A global capital of finance is drumming up investment and mopping up talent.
London is proving to be a focal point for the emerging financial technology sector underpinning the City of London’s hopes to combat Silicon Valley’s intrusion into financial services.
Touted by some as the global centre of finance, the British capital is home to 40,000 financial services companies and 44,000 workers in fintech, a number that promotional firm London and Partners claims is greater than the equivalents for both New York and San Francisco.
Such is the amount of talent London fintech appears to be avoiding some of the pitfalls of other sectors of the technology industry, which are struggling to find skilled software engineers.
"There’s a lot of people in London who are familiar with the business opportunities of making big the efficiency improvements that fintech can," said Julian Skan, managing director of Accenture’s FinTech Innovation Lab London.
Financial services’ habit of outsourcing infrastructure projects to places like India is also working to lessen a potential skills shortage such as those besetting tech clusters from Silicon Valley to Silicon Glen.
"In terms of access to IT and technology scale there isn’t really a shortage because we already have a model in the UK that can tap into the supply chain," Skan said.
In addition to talent, investment is another area where London’s fintech scene appears to be leading other start-ups sectors.
Of the $1.5bn (£950m) in venture capital funding raised for British technology firms in the first half of the year, almost a third went to London’s fintech sector, according to CB Insights, a venture capital database.
By comparison, fintech investment in the US came to $9.9bn over the course of 2014, according to figures from Accenture. Total investment in the UK and Ireland over the same period came to $623m, much of which will have gone to London.
"The city has become such a tech powerhouse because it excels over other tech hubs around the world," said Eileen Burbidge, partner at Passion Capital and the mayor of London’s tech ambassador, speaking back in July.
"London combines the technology and digital innovation of Silicon Valley with the Wall Street financing heritage of New York and the policy making of Washington DC – all in one phenomenal city."
The biggest winner in fintech investment this year has been Funding Circle, a peer-to-peer lender that claims to have handled almost £800m in loans since it opened for business five years ago. In April it raised £96m, some £32m more than WorldRemit, a money transfer service.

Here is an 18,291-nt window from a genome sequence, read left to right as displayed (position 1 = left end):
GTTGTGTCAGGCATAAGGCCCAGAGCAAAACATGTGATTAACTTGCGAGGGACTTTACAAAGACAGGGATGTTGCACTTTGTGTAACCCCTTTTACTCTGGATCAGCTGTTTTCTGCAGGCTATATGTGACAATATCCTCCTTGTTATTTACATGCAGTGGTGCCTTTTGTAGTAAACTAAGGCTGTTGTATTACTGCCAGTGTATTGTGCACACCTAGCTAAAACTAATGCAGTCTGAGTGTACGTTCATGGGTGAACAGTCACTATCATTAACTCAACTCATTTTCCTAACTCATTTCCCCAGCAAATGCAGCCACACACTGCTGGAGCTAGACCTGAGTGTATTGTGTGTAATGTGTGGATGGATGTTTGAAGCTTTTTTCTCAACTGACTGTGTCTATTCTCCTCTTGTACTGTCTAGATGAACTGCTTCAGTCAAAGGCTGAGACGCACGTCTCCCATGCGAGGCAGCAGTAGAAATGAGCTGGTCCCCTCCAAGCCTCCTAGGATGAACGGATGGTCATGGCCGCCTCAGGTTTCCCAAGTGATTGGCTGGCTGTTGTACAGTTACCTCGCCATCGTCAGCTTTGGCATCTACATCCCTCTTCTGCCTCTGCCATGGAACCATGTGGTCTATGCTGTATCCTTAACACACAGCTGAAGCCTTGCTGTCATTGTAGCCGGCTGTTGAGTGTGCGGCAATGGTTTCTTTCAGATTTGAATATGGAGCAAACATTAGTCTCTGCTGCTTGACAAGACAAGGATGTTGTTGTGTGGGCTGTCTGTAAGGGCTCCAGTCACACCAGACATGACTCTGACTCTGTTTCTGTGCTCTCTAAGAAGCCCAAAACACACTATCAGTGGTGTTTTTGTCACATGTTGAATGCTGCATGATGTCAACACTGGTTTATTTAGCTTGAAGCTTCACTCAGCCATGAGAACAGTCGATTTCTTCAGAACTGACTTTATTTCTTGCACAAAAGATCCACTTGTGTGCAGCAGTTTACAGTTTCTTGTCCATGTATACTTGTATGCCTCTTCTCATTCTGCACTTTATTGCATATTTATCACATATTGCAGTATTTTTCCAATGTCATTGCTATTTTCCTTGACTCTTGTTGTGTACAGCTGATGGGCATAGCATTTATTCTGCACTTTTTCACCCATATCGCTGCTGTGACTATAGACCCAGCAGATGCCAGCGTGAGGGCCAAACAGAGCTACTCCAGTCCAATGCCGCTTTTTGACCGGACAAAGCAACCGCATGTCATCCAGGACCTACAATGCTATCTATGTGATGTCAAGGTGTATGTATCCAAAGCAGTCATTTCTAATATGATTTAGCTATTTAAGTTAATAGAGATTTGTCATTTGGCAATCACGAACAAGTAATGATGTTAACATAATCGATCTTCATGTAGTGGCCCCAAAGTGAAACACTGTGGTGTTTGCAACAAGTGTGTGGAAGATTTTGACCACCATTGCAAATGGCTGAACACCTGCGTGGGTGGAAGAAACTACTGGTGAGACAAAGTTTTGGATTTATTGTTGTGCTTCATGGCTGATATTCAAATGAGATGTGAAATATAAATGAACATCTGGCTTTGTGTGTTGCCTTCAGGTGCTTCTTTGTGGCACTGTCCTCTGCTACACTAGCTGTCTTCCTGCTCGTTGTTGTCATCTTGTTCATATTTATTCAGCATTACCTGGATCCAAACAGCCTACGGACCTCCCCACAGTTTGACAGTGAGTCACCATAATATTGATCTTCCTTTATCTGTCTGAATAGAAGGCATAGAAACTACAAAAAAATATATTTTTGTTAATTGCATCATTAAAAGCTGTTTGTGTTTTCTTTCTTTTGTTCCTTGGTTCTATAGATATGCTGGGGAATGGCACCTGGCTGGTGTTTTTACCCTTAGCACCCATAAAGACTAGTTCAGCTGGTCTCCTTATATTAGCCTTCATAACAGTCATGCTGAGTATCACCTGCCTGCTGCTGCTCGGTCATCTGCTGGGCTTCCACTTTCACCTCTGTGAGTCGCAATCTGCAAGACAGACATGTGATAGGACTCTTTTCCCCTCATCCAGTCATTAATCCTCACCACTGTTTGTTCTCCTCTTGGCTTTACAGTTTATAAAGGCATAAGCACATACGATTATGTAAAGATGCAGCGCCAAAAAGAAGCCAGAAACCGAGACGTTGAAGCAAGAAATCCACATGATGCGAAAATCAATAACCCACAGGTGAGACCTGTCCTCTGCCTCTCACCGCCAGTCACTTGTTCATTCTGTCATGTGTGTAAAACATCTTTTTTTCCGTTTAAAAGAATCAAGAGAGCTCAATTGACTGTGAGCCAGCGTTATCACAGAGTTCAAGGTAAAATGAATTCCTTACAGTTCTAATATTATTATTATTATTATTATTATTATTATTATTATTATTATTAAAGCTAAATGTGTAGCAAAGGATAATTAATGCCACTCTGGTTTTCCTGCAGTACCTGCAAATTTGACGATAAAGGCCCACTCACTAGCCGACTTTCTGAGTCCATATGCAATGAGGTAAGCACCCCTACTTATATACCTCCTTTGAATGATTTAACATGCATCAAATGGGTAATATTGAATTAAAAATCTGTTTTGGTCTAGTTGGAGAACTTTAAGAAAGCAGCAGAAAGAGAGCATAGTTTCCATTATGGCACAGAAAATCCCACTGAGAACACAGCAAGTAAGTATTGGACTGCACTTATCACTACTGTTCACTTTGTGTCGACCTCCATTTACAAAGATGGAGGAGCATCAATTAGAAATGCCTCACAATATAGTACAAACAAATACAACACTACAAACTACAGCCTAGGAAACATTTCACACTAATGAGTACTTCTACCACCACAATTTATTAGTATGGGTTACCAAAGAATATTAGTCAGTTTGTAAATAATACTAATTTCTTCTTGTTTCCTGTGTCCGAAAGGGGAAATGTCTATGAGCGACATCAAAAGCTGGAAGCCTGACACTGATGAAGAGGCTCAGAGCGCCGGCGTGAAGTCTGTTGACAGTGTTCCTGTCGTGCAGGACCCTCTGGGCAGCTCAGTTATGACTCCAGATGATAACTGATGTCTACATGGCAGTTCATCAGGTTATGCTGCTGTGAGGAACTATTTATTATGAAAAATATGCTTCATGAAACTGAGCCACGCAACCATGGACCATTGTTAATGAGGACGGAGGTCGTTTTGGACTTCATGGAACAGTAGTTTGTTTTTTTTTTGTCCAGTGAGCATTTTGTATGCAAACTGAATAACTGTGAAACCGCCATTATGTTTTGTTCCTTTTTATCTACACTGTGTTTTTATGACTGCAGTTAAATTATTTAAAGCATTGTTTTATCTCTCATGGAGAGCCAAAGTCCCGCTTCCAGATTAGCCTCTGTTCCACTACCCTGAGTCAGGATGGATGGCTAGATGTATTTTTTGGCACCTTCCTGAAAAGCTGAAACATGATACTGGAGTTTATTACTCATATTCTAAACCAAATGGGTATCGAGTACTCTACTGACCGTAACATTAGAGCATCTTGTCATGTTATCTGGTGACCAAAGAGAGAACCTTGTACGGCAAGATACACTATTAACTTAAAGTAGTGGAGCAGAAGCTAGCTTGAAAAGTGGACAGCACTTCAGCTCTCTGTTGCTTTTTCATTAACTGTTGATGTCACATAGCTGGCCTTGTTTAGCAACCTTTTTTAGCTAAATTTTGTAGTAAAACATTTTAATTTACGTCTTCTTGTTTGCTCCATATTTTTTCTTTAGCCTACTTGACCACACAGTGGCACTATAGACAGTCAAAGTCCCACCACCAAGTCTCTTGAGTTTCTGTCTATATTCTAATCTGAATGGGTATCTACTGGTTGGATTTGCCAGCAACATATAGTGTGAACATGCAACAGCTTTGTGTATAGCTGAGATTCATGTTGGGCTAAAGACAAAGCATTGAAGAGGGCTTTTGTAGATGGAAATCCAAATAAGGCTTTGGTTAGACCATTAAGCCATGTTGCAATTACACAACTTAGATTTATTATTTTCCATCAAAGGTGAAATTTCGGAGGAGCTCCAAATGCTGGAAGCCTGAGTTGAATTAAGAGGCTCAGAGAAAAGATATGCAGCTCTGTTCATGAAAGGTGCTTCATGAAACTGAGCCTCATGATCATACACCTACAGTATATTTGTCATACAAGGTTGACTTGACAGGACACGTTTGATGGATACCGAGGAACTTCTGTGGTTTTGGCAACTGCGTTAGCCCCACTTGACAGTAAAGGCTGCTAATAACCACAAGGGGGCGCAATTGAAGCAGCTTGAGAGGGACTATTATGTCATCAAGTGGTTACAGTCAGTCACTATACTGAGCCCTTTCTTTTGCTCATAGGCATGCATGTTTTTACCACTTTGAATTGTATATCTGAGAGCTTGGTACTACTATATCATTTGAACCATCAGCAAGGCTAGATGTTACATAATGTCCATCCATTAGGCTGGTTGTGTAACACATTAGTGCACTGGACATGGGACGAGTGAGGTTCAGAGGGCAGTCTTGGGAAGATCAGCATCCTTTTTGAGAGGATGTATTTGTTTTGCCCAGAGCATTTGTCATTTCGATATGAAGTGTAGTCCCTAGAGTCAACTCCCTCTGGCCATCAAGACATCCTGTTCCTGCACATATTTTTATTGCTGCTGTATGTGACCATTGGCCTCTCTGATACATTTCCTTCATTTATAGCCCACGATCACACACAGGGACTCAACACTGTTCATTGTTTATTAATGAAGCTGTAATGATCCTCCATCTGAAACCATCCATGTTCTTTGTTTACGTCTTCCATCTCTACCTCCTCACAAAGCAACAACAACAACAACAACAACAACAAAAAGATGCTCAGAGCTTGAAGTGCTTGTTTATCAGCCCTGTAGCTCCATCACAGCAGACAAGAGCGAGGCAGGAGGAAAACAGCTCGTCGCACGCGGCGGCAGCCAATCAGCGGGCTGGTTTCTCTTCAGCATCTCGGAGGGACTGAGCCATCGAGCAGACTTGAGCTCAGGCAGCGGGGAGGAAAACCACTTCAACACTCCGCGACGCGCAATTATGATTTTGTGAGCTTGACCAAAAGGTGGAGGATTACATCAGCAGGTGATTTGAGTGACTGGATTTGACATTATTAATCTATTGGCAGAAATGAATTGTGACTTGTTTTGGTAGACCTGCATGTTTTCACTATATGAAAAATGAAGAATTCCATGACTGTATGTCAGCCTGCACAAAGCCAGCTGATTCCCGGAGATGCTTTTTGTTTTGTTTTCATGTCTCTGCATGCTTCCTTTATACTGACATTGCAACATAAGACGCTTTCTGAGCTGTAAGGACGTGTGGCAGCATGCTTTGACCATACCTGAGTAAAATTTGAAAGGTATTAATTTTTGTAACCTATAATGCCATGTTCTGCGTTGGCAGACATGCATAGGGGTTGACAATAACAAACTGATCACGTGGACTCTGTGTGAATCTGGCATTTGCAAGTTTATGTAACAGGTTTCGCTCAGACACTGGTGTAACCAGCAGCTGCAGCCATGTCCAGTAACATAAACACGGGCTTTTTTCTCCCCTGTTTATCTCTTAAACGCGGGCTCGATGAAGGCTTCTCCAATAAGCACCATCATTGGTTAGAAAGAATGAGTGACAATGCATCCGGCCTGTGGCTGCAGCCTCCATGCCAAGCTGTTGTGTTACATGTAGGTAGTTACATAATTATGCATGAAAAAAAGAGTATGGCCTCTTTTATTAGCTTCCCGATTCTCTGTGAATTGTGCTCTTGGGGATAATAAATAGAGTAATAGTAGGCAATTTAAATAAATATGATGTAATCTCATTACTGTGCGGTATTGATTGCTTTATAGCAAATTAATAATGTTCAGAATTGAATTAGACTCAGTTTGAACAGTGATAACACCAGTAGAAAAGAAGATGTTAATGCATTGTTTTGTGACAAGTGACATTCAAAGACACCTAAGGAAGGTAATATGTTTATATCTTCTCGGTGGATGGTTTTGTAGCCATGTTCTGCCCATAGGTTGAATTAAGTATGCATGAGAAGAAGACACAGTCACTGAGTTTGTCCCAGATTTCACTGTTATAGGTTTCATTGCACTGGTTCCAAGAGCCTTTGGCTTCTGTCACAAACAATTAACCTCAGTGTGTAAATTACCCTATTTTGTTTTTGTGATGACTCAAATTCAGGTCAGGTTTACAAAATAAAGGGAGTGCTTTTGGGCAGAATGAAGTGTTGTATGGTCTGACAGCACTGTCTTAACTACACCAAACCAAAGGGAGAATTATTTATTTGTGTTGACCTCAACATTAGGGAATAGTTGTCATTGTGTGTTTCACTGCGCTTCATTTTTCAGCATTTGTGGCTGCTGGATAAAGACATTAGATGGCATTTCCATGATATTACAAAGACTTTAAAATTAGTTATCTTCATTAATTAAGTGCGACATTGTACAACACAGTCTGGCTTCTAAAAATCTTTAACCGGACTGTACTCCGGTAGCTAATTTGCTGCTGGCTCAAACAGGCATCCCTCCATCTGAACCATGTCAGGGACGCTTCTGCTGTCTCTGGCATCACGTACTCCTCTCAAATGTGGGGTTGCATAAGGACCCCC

However the maturing market for investment is throwing up some problems for firms. As in Silicon Valley, the greater investment is attracting a greater number of firms, in turn inducing angels and venture capitalists to be more sceptical about where there money is going.
"There’s more money but in some ways it’s harder to prove yourselves," Skan said.
Proving yourself these days does not merely mean coming up with an idea for an enticing new app or service. Entrepreneurs must now have an idea of how they fit into the given chain that supports what they are doing.
Stealing your lunch
In a much reported letter to shareholders this year Jamie Dimon, chief executive of JPMorgan Chase, delivered the ominous verdict that "Silicon Valley is coming".
By this he meant that products such as mobile payment services Apple Pay and Android Pay, the latter of which is just about to roll out in the US, are about to steal a chunk of the payments chain from the folks in Wall Street and the City of London.
Judging by the increases in global investment, which tripled to $12.2bn in 2014 from the year prior, others are coming to the same conclusion. But there is also evidence that fintech is ready to join forces with the financial behemoths.
"We’re getting a lot of applications [to our programme] saying we thought we wanted to attack the sector, now we want to work with it," said Skan.
But bankers should not become complacent. Though fintech is shaking up consumer products now, it may only be a matter of time before the commercial sector is affected.
"There are very great efficiencies in terms of how those larger payments are handled and the cost of higher payments are still very high," observed Skan. And if he is right, London is well placed to make a profit.